The Internet erupted with praise in August when United Parcel Service tweeted that it would stop shipping shark fins. But the decision — after a petition to the delivery giant garnered 178,000 signatures — addressed just one of many concerns about the ecologically vital but often threatened marine species.
It’s that time of year when many of us take stock. What happened in 2012? How can we make the New Year the best that it can be? Project AWARE is hitting the ground running in 2013 and we’re committed to ensuring progress for sharks and rays under CITES this March. You can help push for these protections: Sign the petition today!
Fishing nations at the annual meeting of the International Commission for the Conservation of Atlantic Tunas (ICCAT) reached consensus on just one of seven proposals for action on sharks. By the end of the eight-day meeting today, ICCAT Parties could only agree to report next year on their compliance with existing shark measures. Proposals to establish ICCAT limits on shortfin mako and porbeagle failed, as did efforts to change existing measures on oceanic whitetip sharks and shark finning (slicing off a shark’s fins and discarding the body at sea).
Shark Advocates International is congratulating the government of Sri Lanka for adopting rules to protect three species of thresher sharks -- wide ranging species characterized by their exceptionally long tails – in line with a 2010 agreement by the Indian Ocean Tuna Commission (IOTC).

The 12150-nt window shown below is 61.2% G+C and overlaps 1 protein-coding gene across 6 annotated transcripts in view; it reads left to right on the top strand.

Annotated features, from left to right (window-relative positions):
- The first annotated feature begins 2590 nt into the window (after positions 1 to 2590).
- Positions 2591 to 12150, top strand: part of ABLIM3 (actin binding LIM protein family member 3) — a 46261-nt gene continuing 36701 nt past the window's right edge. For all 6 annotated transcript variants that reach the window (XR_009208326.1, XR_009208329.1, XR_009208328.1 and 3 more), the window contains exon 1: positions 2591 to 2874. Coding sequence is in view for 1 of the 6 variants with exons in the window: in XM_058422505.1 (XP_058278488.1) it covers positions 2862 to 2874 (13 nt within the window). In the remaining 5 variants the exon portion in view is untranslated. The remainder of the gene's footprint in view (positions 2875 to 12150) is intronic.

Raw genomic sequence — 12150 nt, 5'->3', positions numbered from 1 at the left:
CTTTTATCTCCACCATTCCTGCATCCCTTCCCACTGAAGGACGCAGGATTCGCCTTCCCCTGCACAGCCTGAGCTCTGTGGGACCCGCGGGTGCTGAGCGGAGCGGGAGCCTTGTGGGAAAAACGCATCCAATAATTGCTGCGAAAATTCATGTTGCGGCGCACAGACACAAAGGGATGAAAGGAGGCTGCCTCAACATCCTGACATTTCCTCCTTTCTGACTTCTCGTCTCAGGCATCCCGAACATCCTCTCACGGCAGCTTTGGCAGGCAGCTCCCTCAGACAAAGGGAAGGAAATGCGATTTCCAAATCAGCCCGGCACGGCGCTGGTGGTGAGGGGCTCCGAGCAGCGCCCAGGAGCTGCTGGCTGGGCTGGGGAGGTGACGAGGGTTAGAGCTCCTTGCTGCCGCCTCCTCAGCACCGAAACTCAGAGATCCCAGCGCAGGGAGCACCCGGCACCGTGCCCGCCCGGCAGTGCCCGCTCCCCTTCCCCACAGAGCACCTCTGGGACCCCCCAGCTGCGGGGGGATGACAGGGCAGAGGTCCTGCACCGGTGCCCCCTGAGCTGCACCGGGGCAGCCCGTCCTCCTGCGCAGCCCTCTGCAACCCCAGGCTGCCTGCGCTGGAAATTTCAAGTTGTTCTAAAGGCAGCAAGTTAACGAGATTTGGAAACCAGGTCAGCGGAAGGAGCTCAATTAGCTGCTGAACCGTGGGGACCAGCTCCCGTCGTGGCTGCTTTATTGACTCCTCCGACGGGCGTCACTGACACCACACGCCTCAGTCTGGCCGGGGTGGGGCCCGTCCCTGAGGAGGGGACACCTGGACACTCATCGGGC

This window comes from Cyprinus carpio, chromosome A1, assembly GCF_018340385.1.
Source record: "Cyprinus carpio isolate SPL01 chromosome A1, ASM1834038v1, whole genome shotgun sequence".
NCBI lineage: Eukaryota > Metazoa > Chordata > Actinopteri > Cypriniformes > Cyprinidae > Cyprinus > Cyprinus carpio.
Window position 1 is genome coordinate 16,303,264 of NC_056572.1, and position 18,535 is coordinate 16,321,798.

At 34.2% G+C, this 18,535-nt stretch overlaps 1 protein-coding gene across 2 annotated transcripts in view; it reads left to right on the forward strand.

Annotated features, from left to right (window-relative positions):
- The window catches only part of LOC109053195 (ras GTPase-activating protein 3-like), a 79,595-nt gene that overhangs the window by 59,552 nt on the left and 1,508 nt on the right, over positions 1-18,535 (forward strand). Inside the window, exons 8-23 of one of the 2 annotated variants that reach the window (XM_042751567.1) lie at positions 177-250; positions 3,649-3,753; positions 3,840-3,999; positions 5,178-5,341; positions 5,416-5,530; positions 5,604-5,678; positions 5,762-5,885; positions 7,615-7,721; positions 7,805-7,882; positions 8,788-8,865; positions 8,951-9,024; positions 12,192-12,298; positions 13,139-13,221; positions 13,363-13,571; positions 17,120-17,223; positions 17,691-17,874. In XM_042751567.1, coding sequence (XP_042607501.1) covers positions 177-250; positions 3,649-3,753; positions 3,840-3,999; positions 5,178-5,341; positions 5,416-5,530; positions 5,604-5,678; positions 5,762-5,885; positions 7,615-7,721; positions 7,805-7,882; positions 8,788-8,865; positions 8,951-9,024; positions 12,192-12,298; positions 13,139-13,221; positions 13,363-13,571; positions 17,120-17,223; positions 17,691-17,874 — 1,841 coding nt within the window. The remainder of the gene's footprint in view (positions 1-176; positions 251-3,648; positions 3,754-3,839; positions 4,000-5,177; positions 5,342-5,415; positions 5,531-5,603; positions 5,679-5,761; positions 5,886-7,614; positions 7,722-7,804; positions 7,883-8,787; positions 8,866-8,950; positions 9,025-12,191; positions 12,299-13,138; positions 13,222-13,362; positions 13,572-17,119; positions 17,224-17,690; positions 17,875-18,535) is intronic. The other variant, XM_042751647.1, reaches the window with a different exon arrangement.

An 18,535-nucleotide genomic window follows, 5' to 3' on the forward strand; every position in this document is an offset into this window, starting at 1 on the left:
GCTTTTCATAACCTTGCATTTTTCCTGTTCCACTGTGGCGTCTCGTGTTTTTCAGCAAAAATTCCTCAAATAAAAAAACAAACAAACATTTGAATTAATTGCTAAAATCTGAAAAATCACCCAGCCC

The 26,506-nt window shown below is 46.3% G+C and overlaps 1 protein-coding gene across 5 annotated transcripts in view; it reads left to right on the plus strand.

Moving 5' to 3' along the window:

Fishing nations of the Western and Central Pacific Fisheries Commission (WCPFC) today agreed to protect oceanic whitetip sharks based on a U.S. proposal, while an Australian proposal to ban intentional setting of purse seine nets on whale sharks (to catch associated aggregations of tuna) was stalled by Japan.
ICCAT protects silky sharks, leaves porbeagles vulnerable and finning ban weak
Fishing nations at the annual meeting of the International Commission for the Conservation of Atlantic Tunas (ICCAT) have acted on one of three shark conservation proposals. ICCAT Parties adopted protections for silky sharks, based on a proposal from the EU, Brazil, and the US. Proposals to protect porbeagle sharks and to strengthen the ICCAT ban on shark finning (slicing off a shark’s fins and discarding the body at sea) were defeated.
On August 15th 2011, Project AWARE Foundation and Shark Advocates International sent a letter to the United States Fish And Wildlife Service as part of a public comment process regarding potential U.S. proposals for listing sharks and other species under the Convention on International Trade in Endangered Species of Wild Fauna and Flora (CITES).